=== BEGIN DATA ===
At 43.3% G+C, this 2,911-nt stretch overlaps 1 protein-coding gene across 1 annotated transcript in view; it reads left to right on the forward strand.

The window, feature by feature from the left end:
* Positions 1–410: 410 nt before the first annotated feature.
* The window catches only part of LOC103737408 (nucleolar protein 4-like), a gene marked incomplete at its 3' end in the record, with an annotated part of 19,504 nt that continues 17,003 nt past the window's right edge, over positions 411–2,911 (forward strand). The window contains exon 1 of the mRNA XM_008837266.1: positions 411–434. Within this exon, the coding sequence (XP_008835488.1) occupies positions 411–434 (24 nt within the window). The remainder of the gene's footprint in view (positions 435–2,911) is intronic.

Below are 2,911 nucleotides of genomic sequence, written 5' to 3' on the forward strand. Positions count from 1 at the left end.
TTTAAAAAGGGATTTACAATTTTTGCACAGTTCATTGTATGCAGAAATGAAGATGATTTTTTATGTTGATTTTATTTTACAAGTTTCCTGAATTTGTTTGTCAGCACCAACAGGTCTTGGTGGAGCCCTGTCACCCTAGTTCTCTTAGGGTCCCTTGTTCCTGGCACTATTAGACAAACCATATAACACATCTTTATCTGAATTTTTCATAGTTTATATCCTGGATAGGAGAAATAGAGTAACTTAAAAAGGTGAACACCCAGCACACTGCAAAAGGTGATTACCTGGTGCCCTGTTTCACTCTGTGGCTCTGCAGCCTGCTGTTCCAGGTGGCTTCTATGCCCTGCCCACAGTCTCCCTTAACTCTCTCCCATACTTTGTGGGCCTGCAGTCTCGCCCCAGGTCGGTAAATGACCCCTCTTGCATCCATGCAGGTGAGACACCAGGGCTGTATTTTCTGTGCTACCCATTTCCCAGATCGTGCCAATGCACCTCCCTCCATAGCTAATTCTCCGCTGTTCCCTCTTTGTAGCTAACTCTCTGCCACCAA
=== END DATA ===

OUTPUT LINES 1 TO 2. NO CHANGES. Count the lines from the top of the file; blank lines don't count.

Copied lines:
At 43.3% G+C, this 2,911-nt stretch overlaps 1 protein-coding gene across 1 annotated transcript in view; it reads left to right on the forward strand.

The window, feature by feature from the left end: